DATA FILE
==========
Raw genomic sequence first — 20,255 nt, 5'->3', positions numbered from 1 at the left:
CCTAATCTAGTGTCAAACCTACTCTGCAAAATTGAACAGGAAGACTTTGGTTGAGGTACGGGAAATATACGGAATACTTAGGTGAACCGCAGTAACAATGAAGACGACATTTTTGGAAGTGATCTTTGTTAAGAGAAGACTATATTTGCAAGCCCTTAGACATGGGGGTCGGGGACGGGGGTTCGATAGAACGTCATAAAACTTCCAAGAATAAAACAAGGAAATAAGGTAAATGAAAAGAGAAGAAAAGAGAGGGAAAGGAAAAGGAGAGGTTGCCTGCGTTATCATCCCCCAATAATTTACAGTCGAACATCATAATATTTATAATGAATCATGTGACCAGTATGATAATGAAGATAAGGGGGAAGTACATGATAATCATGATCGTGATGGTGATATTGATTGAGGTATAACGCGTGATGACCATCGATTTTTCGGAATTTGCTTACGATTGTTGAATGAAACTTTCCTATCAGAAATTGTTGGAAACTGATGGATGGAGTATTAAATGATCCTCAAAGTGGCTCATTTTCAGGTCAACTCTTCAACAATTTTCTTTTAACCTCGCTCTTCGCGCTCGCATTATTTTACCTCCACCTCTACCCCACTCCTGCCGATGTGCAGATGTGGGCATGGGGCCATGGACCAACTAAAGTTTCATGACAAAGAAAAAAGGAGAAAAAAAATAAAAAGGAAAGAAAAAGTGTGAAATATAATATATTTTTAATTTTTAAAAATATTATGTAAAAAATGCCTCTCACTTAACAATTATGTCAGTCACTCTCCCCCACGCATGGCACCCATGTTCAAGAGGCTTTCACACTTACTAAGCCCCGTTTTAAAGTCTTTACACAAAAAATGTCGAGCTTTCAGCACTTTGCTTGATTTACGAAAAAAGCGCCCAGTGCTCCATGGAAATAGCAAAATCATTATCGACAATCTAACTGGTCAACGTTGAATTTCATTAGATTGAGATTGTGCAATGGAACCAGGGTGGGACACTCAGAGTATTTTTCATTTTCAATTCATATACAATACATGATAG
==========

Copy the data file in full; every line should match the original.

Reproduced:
Raw genomic sequence first — 20,255 nt, 5'->3', positions numbered from 1 at the left:
CCTAATCTAGTGTCAAACCTACTCTGCAAAATTGAACAGGAAGACTTTGGTTGAGGTACGGGAAATATACGGAATACTTAGGTGAACCGCAGTAACAATGAAGACGACATTTTTGGAAGTGATCTTTGTTAAGAGAAGACTATATTTGCAAGCCCTTAGACATGGGGGTCGGGGACGGGGGTTCGATAGAACGTCATAAAACTTCCAAGAATAAAACAAGGAAATAAGGTAAATGAAAAGAGAAGAAAAGAGAGGGAAAGGAAAAGGAGAGGTTGCCTGCGTTATCATCCCCCAATAATTTACAGTCGAACATCATAATATTTATAATGAATCATGTGACCAGTATGATAATGAAGATAAGGGGGAAGTACATGATAATCATGATCGTGATGGTGATATTGATTGAGGTATAACGCGTGATGACCATCGATTTTTCGGAATTTGCTTACGATTGTTGAATGAAACTTTCCTATCAGAAATTGTTGGAAACTGATGGATGGAGTATTAAATGATCCTCAAAGTGGCTCATTTTCAGGTCAACTCTTCAACAATTTTCTTTTAACCTCGCTCTTCGCGCTCGCATTATTTTACCTCCACCTCTACCCCACTCCTGCCGATGTGCAGATGTGGGCATGGGGCCATGGACCAACTAAAGTTTCATGACAAAGAAAAAAGGAGAAAAAAAATAAAAAGGAAAGAAAAAGTGTGAAATATAATATATTTTTAATTTTTAAAAATATTATGTAAAAAATGCCTCTCACTTAACAATTATGTCAGTCACTCTCCCCCACGCATGGCACCCATGTTCAAGAGGCTTTCACACTTACTAAGCCCCGTTTTAAAGTCTTTACACAAAAAATGTCGAGCTTTCAGCACTTTGCTTGATTTACGAAAAAAGCGCCCAGTGCTCCATGGAAATAGCAAAATCATTATCGACAATCTAACTGGTCAACGTTGAATTTCATTAGATTGAGATTGTGCAATGGAACCAGGGTGGGACACTCAGAGTATTTTTCATTTTCAATTCATATACAATACATGATAG